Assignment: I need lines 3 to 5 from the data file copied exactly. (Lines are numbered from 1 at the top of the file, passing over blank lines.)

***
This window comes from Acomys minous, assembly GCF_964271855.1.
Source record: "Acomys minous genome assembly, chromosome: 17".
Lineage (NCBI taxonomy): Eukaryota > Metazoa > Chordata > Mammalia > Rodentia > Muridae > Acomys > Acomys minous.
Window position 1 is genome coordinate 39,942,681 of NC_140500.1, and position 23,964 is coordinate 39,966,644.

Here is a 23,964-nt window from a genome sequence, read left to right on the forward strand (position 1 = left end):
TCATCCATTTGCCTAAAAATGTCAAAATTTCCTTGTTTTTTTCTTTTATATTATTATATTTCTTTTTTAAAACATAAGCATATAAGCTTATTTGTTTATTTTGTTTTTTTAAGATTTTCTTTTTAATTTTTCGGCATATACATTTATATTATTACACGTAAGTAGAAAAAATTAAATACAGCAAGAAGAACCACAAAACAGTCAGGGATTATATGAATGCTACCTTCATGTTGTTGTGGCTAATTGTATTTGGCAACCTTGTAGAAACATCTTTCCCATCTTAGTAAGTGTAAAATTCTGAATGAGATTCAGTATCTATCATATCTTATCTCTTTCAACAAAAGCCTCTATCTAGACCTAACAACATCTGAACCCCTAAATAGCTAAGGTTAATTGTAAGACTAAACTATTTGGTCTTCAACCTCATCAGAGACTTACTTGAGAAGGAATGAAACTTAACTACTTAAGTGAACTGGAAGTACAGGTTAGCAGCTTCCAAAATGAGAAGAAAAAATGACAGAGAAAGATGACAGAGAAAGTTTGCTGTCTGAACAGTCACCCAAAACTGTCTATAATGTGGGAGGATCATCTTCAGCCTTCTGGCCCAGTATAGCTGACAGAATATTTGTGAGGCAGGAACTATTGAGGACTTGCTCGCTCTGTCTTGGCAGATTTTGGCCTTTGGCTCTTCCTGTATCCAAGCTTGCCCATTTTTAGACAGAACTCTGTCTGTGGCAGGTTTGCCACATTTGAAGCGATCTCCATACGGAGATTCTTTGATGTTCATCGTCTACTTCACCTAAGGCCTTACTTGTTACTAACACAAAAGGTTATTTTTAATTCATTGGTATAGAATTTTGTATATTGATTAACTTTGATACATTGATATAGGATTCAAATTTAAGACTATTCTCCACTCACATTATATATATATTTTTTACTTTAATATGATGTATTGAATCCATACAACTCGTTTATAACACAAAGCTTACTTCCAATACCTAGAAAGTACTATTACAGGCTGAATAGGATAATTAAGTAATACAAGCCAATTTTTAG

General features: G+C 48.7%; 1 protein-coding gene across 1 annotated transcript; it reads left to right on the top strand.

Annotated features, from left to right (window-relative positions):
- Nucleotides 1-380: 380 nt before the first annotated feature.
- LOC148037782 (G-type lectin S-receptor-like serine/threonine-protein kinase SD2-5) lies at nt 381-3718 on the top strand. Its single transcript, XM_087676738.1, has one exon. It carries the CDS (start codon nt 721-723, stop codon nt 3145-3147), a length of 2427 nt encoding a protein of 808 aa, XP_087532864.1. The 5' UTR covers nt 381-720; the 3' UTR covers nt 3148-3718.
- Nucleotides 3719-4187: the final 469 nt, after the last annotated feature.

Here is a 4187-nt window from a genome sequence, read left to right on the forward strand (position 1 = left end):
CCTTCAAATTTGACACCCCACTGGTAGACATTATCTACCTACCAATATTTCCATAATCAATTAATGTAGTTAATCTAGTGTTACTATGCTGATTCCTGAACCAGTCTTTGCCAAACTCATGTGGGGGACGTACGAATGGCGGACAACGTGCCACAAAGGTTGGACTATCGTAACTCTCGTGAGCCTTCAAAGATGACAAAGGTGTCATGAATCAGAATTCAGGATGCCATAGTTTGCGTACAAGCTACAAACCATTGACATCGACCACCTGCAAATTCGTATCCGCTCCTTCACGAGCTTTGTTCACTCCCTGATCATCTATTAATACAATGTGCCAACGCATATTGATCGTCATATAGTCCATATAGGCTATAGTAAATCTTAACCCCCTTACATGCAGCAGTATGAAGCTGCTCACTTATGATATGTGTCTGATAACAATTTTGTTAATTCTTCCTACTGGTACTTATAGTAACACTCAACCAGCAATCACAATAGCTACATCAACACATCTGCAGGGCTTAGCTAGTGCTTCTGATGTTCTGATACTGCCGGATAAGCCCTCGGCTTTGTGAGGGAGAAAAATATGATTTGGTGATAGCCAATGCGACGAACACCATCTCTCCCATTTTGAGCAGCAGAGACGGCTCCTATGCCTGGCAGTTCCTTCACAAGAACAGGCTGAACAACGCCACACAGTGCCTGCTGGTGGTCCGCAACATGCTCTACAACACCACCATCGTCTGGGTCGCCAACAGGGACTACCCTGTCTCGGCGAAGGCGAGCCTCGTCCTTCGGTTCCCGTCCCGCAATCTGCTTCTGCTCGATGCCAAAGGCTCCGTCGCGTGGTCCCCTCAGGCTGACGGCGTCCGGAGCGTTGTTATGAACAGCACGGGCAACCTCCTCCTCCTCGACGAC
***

Lineage (NCBI taxonomy): Eukaryota > Metazoa > Chordata > Mammalia > Rodentia > Muridae > Acomys > Acomys minous.
Window position 1 is genome coordinate 39,942,681 of NC_140500.1, and position 23,964 is coordinate 39,966,644.

Here is a 23,964-nt window from a genome sequence, read left to right on the forward strand (position 1 = left end):